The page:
Half of the artwork of the Constitutional Court consists of loose works of art on display in the gallery and other parts of the building. The other half is made up of integrated architectural artwork that forms part of the fabric of the building itself.
The Constitutional Court's loose artwork consists of about 200 works of art in a range of media - including tapestries, engravings, sculptures and paintings. But all of them are connected to the Constitution in some way and all contribute to the Court's special ambience.
Some are landscapes, abstract works, portraits that dignify working people and depictions from foreign lands; others evoke the past or celebrate new beginnings. All are gifts to the highest court in the land and tributes to the Constitution and its values.
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How the art was collected
Almost as remarkable as the scope and size of the collection is the manner in which it was gathered. The art was the responsibility and passion of one of the judges of the Court itself - Justice Albie Sachs. And the artworks were not the fruits of a large budget. Rather, they were donations from artists, gallery owners and patrons of the arts.
Sachs' project stretches back to the beginning of the Constitutional Court in 1994. He was appointed - with a fellow judge, Justice Yvonne Mokgoro, to take charge of decor when the Court was still in its old building. By all accounts, Sachs took on the job with gusto.
His role has been to badger artists to donate a work or two - although most seem to have given willingly; it's not surprising, given the stature of the Court and the new building it inhabits.
It took Sachs nearly 10 years to gather the pieces but, as he is fond of saying, the collection assembled itself.
"It was work that came to us," he told the Sunday Times. "It is a collection that collected itself, and it is very much based on the passion and enthusiasm that the artists and arts community had for the achievement of democracy and what the Constitutional Court meant."
Sachs also donated several pieces from his own collection.
Although he acquired several works of art on his travels abroad, most are by local artists. The collection even includes craft objects, many of which Sachs bought on his travels across Africa.
As the same report tells it, Sachs "had to learn to bargain".
"I did my BA [in bargaining] in Dakar, in their bazaar, and finally got my PhD at the Cairo bazaar. You have to be very tough and resolute there."
The Constitutional Court's eclectic collection is worth millions of rands. But only R10 000 was set aside to buy the art - which makes the feat all the more remarkable. That budget was spent on one work, Joseph Ndlovu's 'Huddle', a tapestry.
Sachs later went on a speaking tour of the United States to raise more money. Contributions have also come from the Dutch and Finnish governments, the Getty foundation and others. Some, such as Artists for Human Rights, have donated works.
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The works of dozens of leading South African artists are on display in the Court. There are large tapestries by Marlene Dumas, a selection by Gerard Sekoto from his Paris period, and drawings and a major sculpture by Dumile Feni.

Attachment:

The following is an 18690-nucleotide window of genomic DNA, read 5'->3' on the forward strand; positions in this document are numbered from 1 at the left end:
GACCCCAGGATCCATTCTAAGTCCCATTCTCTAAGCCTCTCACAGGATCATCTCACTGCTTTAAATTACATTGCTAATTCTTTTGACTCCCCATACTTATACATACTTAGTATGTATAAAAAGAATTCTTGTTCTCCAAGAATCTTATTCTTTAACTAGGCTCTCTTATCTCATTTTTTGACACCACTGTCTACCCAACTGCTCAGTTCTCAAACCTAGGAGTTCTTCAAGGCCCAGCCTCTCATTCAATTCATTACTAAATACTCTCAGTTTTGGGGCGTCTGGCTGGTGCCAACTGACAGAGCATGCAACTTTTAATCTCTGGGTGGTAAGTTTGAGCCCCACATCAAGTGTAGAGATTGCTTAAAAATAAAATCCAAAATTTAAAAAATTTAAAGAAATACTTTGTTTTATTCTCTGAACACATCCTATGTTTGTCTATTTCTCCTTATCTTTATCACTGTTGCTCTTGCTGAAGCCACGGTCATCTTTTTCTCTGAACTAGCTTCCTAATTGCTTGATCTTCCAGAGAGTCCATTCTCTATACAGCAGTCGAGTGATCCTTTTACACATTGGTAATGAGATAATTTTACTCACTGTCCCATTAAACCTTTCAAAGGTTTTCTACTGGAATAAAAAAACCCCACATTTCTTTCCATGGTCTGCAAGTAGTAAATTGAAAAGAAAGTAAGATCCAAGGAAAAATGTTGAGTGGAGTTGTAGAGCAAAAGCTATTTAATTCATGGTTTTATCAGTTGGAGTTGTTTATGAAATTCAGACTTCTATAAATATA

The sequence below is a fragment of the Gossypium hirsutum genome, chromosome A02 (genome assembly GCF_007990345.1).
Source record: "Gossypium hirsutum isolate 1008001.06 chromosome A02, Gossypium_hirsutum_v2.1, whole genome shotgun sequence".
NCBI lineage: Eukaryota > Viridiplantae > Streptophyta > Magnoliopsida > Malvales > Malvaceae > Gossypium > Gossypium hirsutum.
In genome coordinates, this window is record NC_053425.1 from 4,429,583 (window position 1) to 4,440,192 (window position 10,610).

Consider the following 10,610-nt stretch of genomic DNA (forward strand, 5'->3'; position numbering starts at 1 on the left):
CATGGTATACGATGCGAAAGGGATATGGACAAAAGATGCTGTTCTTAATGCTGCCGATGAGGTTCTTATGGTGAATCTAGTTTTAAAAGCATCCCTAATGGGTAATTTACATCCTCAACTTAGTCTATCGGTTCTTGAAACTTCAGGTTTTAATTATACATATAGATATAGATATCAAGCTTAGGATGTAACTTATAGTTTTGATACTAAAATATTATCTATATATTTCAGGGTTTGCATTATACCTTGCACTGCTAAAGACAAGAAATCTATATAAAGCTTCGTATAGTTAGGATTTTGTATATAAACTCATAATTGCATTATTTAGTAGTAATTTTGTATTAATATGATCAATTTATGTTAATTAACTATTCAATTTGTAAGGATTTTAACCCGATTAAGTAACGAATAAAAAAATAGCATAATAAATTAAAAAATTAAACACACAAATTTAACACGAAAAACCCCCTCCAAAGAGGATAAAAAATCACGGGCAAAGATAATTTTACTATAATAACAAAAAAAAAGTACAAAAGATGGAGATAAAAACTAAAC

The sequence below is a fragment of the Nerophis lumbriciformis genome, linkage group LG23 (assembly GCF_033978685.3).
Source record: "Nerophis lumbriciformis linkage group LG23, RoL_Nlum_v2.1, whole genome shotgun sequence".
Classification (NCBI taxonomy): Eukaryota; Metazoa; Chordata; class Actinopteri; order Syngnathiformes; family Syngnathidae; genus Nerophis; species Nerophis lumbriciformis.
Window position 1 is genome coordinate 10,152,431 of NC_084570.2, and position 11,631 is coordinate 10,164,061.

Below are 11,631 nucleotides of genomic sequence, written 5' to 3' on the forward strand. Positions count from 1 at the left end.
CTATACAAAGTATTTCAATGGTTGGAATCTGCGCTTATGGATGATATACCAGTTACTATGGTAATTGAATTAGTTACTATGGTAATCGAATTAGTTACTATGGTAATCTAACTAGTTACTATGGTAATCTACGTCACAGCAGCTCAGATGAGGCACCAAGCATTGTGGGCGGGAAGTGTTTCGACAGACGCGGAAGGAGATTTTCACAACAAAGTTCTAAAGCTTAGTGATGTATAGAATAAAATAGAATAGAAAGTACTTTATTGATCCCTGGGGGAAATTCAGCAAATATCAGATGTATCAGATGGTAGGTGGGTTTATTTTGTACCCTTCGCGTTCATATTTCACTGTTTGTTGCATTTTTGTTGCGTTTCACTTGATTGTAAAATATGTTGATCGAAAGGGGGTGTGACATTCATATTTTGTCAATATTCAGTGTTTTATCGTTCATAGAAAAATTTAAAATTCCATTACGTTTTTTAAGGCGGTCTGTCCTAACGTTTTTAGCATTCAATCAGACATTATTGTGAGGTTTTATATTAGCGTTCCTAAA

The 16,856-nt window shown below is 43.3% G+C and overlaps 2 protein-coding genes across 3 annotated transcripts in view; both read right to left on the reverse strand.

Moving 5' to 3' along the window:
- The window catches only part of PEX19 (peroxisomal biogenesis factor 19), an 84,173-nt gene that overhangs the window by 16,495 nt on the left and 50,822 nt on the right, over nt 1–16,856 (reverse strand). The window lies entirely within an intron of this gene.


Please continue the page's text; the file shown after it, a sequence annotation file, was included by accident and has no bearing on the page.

Other well-known artists whose creations can be seen in the Court are Judith Mason, William Kentridge, Sipho Ndlovu, John Baloyi, Cecil Skotnes, Hamilton Budaza, Kim Berman, Ragi BarDavid, Willie Bester, Robert Hodgins, Pat Mautloa, Penny Siopis, Walter Oltman, Sue Williamson and Andrew Verster.
See the full list of artists for all those represented in the collection and examples of their works.
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The collection takes you on a journey - from the harsh, baked and arid earth of the Karoo, to a stern-faced Nelson Mandela in New York; and from the smell and wonder of a Cape landscape in bloom, to tributes to South African women as heroines of struggle; from a woman whose flabby body sags under the weight of age to Moshoeshoe gazing at Thaba Bosiu, the mountain that served as a fortress for the Basotho in the 19th century.
Ndlovu's 'Huddle' is an outstanding work that shows a group of sleeping figures. Another, a tapestry by Bester, depicts two women facing each other against the backdrop of a township.
One of Sach's favourites - a work referred to by many who have written about the Court's art - is Mason's 'The Blue Dress'. Sachs has been quoted as saying he thinks it "one of the great artworks of the 20th century".
Mason's triptych depicts a dress constructed from bits of blue plastic at which a predatory animal is tearing.
The artist had been listening to the Truth and Reconciliation Commission hearings on the radio. She heard about a naked woman, with only a piece of plastic covering her private parts, who had been found in a shallow grave. The policeman who shot her in the head described how brave she had been - she had asked if she could kneel and sing Nkosi Sikelele before she was executed.
Mason found several blue plastic bags and stitched them together to make a dress. A painting followed but Sachs, after seeing it, asked if she could temper the snarling beast.
Mason produced a second painting, with a row of blazing braziers in the foreground, offering warmth and hope.
Sachs has given tours of the Court, sharing many anecdotes about the artists - many of whom he knows personally.
He describes Feni - an artist he knew in exile - as a close friend. One evening in 1969 Feni visited him in London and sketched a figure, giving it to Sachs - ostensibly in response to meals Sachs had shared with him. It now hangs in the gallery.
For more see the collection.
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